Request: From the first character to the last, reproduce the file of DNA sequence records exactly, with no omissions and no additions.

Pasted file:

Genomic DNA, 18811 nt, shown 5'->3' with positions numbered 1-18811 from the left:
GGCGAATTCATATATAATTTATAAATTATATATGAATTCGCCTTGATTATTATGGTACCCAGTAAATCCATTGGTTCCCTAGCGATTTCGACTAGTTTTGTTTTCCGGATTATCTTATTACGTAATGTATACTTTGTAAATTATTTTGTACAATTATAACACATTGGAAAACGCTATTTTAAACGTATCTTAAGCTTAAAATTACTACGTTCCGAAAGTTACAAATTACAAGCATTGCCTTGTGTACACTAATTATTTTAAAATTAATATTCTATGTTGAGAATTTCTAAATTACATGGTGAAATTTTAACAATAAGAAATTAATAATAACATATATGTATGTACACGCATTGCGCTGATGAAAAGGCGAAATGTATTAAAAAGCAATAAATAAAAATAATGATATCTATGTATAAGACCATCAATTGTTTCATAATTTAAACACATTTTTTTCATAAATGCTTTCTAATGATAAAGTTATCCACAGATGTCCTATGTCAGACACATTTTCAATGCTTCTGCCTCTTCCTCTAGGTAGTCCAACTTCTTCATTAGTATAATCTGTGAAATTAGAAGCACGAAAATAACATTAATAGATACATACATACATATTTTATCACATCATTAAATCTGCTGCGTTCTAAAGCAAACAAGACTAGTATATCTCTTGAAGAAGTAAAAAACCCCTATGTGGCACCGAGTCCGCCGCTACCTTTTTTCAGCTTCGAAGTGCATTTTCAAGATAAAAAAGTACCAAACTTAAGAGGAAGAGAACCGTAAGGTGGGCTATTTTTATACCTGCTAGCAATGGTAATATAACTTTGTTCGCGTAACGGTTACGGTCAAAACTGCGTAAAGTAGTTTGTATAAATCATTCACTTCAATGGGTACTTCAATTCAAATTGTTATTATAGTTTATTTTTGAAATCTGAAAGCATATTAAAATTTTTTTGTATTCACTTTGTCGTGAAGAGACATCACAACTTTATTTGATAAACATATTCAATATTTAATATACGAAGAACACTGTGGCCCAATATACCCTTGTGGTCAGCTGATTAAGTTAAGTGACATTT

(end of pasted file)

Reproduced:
Genomic DNA, 18811 nt, shown 5'->3' with positions numbered 1-18811 from the left:
GGCGAATTCATATATAATTTATAAATTATATATGAATTCGCCTTGATTATTATGGTACCCAGTAAATCCATTGGTTCCCTAGCGATTTCGACTAGTTTTGTTTTCCGGATTATCTTATTACGTAATGTATACTTTGTAAATTATTTTGTACAATTATAACACATTGGAAAACGCTATTTTAAACGTATCTTAAGCTTAAAATTACTACGTTCCGAAAGTTACAAATTACAAGCATTGCCTTGTGTACACTAATTATTTTAAAATTAATATTCTATGTTGAGAATTTCTAAATTACATGGTGAAATTTTAACAATAAGAAATTAATAATAACATATATGTATGTACACGCATTGCGCTGATGAAAAGGCGAAATGTATTAAAAAGCAATAAATAAAAATAATGATATCTATGTATAAGACCATCAATTGTTTCATAATTTAAACACATTTTTTTCATAAATGCTTTCTAATGATAAAGTTATCCACAGATGTCCTATGTCAGACACATTTTCAATGCTTCTGCCTCTTCCTCTAGGTAGTCCAACTTCTTCATTAGTATAATCTGTGAAATTAGAAGCACGAAAATAACATTAATAGATACATACATACATATTTTATCACATCATTAAATCTGCTGCGTTCTAAAGCAAACAAGACTAGTATATCTCTTGAAGAAGTAAAAAACCCCTATGTGGCACCGAGTCCGCCGCTACCTTTTTTCAGCTTCGAAGTGCATTTTCAAGATAAAAAAGTACCAAACTTAAGAGGAAGAGAACCGTAAGGTGGGCTATTTTTATACCTGCTAGCAATGGTAATATAACTTTGTTCGCGTAACGGTTACGGTCAAAACTGCGTAAAGTAGTTTGTATAAATCATTCACTTCAATGGGTACTTCAATTCAAATTGTTATTATAGTTTATTTTTGAAATCTGAAAGCATATTAAAATTTTTTTGTATTCACTTTGTCGTGAAGAGACATCACAACTTTATTTGATAAACATATTCAATATTTAATATACGAAGAACACTGTGGCCCAATATACCCTTGTGGTCAGCTGATTAAGTTAAGTGACATTT